Six years, three schools, three jobs and two states later, Mark Mangino finally landed Harrison Hill.
"That's the longest recruiting story in history," Mangino said with a smile. "It took me six years to get the guy on my team. I finally had to give up and go join him."
Hill, who was recruited by Mangino when Mangino was an assistant at Kansas State, had nothing but good things to say about his new coach.
"I heard his name mentioned as a possibility and I wanted him," said Hill, a wide receiver who expects to return to Kansas for his sixth season after the NCAA officially grants him another year of eligibility because of an injury he suffered in the second game last season. "I respect him and know him pretty well. I'm anxious to get things started in the spring.
"Maybe there's a reason I got hurt and got this extra year."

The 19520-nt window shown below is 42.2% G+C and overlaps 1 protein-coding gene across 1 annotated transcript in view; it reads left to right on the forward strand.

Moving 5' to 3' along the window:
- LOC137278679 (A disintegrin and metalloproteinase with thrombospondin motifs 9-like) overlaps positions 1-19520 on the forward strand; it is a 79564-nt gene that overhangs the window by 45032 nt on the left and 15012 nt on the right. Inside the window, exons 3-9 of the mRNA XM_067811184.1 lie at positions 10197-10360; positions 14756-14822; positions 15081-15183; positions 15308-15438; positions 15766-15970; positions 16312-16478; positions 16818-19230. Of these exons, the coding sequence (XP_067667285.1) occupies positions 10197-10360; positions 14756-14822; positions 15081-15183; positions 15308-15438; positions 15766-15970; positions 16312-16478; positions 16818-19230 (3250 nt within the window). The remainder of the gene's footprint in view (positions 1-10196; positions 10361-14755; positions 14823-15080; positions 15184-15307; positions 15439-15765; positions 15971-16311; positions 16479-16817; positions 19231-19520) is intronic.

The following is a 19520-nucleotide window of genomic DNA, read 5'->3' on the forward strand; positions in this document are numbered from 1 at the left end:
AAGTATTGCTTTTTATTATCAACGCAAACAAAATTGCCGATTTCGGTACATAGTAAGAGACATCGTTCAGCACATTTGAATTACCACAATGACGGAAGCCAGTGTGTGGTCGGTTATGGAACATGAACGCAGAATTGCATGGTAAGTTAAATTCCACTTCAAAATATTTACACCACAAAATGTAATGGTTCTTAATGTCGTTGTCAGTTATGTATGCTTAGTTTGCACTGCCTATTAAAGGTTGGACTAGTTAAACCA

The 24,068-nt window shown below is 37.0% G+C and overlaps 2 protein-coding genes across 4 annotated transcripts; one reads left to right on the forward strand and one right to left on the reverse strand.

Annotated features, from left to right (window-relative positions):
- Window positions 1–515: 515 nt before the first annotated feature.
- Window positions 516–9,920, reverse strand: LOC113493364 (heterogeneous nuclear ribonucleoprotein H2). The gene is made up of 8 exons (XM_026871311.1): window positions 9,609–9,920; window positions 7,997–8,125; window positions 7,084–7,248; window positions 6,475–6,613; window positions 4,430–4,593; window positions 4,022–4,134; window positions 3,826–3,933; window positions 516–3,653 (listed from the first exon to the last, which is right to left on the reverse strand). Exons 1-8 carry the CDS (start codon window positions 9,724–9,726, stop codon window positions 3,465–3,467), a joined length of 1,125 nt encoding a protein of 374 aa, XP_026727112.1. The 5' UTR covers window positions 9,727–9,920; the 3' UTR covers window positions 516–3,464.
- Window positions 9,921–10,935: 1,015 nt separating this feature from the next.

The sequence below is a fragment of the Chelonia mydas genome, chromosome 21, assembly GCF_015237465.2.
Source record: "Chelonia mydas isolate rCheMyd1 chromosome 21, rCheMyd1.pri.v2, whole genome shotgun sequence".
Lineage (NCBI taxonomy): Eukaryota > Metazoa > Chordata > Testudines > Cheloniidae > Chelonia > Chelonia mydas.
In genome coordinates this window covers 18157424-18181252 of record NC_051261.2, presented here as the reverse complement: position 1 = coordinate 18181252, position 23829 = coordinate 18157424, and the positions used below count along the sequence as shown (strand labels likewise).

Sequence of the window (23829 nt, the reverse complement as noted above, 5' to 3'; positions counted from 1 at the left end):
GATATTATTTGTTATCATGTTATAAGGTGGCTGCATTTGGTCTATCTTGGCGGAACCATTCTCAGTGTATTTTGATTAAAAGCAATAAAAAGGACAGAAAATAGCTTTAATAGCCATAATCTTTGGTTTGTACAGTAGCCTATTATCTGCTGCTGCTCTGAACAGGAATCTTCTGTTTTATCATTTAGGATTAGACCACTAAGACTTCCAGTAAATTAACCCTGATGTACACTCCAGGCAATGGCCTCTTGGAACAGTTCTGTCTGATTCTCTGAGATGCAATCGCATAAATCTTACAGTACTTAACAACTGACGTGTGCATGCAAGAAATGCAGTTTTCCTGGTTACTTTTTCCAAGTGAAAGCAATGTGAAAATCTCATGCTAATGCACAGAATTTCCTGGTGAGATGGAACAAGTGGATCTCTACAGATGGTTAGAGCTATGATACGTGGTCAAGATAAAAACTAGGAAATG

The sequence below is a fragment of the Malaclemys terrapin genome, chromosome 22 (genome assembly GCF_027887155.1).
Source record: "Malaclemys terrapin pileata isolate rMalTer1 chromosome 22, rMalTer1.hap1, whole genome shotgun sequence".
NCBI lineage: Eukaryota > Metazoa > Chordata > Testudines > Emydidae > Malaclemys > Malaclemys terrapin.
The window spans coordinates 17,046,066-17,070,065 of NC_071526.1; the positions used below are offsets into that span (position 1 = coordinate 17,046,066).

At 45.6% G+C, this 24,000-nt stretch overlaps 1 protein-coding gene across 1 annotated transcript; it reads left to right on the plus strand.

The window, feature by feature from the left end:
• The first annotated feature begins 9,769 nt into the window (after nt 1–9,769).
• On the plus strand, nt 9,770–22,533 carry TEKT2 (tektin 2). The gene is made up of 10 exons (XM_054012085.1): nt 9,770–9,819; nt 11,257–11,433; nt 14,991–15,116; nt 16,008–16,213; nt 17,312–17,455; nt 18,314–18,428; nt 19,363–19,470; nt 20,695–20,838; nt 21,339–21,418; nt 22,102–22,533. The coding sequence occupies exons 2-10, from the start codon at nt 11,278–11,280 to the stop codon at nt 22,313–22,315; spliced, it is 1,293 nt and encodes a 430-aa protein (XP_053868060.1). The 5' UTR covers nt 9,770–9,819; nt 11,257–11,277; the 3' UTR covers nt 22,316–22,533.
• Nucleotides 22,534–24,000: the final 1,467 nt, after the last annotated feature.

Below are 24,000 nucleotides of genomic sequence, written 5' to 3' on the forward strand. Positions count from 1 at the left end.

Hill was one of a handful of football players in John Hadl Auditorium during the announcement Tuesday afternoon.
Byron Gasaway and Leo Ettienne sat in the middle of the front row. Hill sat across the aisle, and Mario Kinsey and Reggie Duncan stood against the back wall.
A few hours later, all the Jayhawks met Mangino at a team meeting.
There were surely a lot of questions on the players' minds about the new coach.
After the press conference finished, Kansas' players said they were satisfied with what they heard.
"He's been at K-State and Oklahoma," Hill said. "He knows how to win and he knows the recruiting area. That's a big plus."
Kinsey was especially happy with what he heard about the current players' status and offensive scheme.
"When we heard him say that he wasn't going to completely rearrange the offense and that he would try to work with what he had here for now, there was a big sigh," said Kinsey, KU's top returning quarterback.
Duncan, a running back, said Mangino had instant credibility.
"He helped coach a national champion," he said. "You have to respect that and listen to what he says because he knows what he's talking about."
The respect that Mangino will get from his players is something that Kansas needs, Kinsey said.
"There are a lot of bad attitudes around here," he said, "but I know that's going to change."